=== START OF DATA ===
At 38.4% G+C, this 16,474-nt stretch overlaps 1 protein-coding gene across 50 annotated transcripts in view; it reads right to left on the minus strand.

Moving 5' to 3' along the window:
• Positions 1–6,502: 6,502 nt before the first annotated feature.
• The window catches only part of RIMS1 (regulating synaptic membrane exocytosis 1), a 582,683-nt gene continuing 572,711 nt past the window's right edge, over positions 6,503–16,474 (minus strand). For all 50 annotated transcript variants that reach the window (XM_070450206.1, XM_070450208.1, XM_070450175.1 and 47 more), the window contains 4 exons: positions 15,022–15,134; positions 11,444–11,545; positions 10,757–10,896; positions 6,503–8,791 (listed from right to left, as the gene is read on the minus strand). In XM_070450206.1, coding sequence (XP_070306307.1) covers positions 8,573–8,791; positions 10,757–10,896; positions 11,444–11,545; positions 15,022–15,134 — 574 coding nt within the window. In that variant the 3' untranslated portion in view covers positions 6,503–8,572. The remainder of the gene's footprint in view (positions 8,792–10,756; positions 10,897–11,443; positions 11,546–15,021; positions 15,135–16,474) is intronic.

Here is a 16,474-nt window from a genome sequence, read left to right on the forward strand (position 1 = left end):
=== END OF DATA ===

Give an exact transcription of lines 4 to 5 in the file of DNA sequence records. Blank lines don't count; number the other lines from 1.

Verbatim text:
• The window catches only part of RIMS1 (regulating synaptic membrane exocytosis 1), a 582,683-nt gene continuing 572,711 nt past the window's right edge, over positions 6,503–16,474 (minus strand). For all 50 annotated transcript variants that reach the window (XM_070450206.1, XM_070450208.1, XM_070450175.1 and 47 more), the window contains 4 exons: positions 15,022–15,134; positions 11,444–11,545; positions 10,757–10,896; positions 6,503–8,791 (listed from right to left, as the gene is read on the minus strand). In XM_070450206.1, coding sequence (XP_070306307.1) covers positions 8,573–8,791; positions 10,757–10,896; positions 11,444–11,545; positions 15,022–15,134 — 574 coding nt within the window. In that variant the 3' untranslated portion in view covers positions 6,503–8,572. The remainder of the gene's footprint in view (positions 8,792–10,756; positions 10,897–11,443; positions 11,546–15,021; positions 15,135–16,474) is intronic.

Here is a 16,474-nt window from a genome sequence, read left to right on the forward strand (position 1 = left end):